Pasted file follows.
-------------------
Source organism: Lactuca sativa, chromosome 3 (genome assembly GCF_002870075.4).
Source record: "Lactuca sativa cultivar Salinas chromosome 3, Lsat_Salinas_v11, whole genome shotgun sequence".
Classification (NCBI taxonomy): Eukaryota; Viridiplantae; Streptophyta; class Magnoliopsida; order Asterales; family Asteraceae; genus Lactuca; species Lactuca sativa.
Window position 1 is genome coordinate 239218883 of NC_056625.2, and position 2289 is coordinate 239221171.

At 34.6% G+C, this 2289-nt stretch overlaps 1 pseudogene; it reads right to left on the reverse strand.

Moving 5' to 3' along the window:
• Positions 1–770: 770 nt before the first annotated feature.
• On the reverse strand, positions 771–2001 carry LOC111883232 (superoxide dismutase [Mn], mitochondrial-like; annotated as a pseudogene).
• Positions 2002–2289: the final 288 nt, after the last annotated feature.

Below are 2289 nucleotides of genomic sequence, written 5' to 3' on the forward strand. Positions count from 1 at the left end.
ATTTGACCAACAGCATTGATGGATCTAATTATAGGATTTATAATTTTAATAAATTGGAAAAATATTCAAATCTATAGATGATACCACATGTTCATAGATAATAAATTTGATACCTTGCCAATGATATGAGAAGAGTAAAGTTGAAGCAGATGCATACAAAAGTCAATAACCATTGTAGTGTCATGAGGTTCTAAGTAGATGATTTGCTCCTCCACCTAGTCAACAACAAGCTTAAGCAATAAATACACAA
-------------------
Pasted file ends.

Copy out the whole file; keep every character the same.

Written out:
Source organism: Lactuca sativa, chromosome 3 (genome assembly GCF_002870075.4).
Source record: "Lactuca sativa cultivar Salinas chromosome 3, Lsat_Salinas_v11, whole genome shotgun sequence".
Classification (NCBI taxonomy): Eukaryota; Viridiplantae; Streptophyta; class Magnoliopsida; order Asterales; family Asteraceae; genus Lactuca; species Lactuca sativa.
Window position 1 is genome coordinate 239218883 of NC_056625.2, and position 2289 is coordinate 239221171.

At 34.6% G+C, this 2289-nt stretch overlaps 1 pseudogene; it reads right to left on the reverse strand.

Moving 5' to 3' along the window:
• Positions 1–770: 770 nt before the first annotated feature.
• On the reverse strand, positions 771–2001 carry LOC111883232 (superoxide dismutase [Mn], mitochondrial-like; annotated as a pseudogene).
• Positions 2002–2289: the final 288 nt, after the last annotated feature.

Below are 2289 nucleotides of genomic sequence, written 5' to 3' on the forward strand. Positions count from 1 at the left end.
ATTTGACCAACAGCATTGATGGATCTAATTATAGGATTTATAATTTTAATAAATTGGAAAAATATTCAAATCTATAGATGATACCACATGTTCATAGATAATAAATTTGATACCTTGCCAATGATATGAGAAGAGTAAAGTTGAAGCAGATGCATACAAAAGTCAATAACCATTGTAGTGTCATGAGGTTCTAAGTAGATGATTTGCTCCTCCACCTAGTCAACAACAAGCTTAAGCAATAAATACACAA